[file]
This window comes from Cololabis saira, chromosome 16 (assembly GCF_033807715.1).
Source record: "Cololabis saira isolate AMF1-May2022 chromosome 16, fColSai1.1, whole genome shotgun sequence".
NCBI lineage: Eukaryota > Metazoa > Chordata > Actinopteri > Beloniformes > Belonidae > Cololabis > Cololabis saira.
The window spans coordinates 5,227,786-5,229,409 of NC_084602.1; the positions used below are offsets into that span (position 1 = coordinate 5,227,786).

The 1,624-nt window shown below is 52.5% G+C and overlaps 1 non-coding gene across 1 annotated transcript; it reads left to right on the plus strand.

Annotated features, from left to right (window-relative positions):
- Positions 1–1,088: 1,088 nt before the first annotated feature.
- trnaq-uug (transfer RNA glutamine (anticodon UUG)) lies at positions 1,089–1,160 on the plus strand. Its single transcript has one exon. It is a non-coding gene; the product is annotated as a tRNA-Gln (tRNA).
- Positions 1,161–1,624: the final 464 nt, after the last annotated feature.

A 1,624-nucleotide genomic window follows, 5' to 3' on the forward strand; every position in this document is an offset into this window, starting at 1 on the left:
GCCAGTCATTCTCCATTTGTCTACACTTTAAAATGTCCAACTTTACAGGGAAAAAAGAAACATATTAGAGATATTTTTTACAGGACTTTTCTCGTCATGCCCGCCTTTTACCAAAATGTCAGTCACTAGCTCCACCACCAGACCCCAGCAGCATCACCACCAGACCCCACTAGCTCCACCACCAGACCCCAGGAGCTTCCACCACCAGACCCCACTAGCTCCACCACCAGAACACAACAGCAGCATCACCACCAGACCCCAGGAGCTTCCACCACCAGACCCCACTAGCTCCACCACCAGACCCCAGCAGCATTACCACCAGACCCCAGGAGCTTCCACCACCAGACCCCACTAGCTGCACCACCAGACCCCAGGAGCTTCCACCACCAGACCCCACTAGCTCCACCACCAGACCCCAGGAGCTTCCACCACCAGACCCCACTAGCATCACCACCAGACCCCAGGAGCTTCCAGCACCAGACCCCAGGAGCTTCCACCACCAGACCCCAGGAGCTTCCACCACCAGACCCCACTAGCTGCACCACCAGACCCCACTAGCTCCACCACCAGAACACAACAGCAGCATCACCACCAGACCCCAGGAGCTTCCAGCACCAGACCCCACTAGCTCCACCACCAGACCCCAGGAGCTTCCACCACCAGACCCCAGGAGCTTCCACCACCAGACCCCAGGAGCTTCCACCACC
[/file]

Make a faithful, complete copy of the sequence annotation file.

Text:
This window comes from Cololabis saira, chromosome 16 (assembly GCF_033807715.1).
Source record: "Cololabis saira isolate AMF1-May2022 chromosome 16, fColSai1.1, whole genome shotgun sequence".
NCBI lineage: Eukaryota > Metazoa > Chordata > Actinopteri > Beloniformes > Belonidae > Cololabis > Cololabis saira.
The window spans coordinates 5,227,786-5,229,409 of NC_084602.1; the positions used below are offsets into that span (position 1 = coordinate 5,227,786).

The 1,624-nt window shown below is 52.5% G+C and overlaps 1 non-coding gene across 1 annotated transcript; it reads left to right on the plus strand.

Annotated features, from left to right (window-relative positions):
- Positions 1–1,088: 1,088 nt before the first annotated feature.
- trnaq-uug (transfer RNA glutamine (anticodon UUG)) lies at positions 1,089–1,160 on the plus strand. Its single transcript has one exon. It is a non-coding gene; the product is annotated as a tRNA-Gln (tRNA).
- Positions 1,161–1,624: the final 464 nt, after the last annotated feature.

A 1,624-nucleotide genomic window follows, 5' to 3' on the forward strand; every position in this document is an offset into this window, starting at 1 on the left:
GCCAGTCATTCTCCATTTGTCTACACTTTAAAATGTCCAACTTTACAGGGAAAAAAGAAACATATTAGAGATATTTTTTACAGGACTTTTCTCGTCATGCCCGCCTTTTACCAAAATGTCAGTCACTAGCTCCACCACCAGACCCCAGCAGCATCACCACCAGACCCCACTAGCTCCACCACCAGACCCCAGGAGCTTCCACCACCAGACCCCACTAGCTCCACCACCAGAACACAACAGCAGCATCACCACCAGACCCCAGGAGCTTCCACCACCAGACCCCACTAGCTCCACCACCAGACCCCAGCAGCATTACCACCAGACCCCAGGAGCTTCCACCACCAGACCCCACTAGCTGCACCACCAGACCCCAGGAGCTTCCACCACCAGACCCCACTAGCTCCACCACCAGACCCCAGGAGCTTCCACCACCAGACCCCACTAGCATCACCACCAGACCCCAGGAGCTTCCAGCACCAGACCCCAGGAGCTTCCACCACCAGACCCCAGGAGCTTCCACCACCAGACCCCACTAGCTGCACCACCAGACCCCACTAGCTCCACCACCAGAACACAACAGCAGCATCACCACCAGACCCCAGGAGCTTCCAGCACCAGACCCCACTAGCTCCACCACCAGACCCCAGGAGCTTCCACCACCAGACCCCAGGAGCTTCCACCACCAGACCCCAGGAGCTTCCACCACC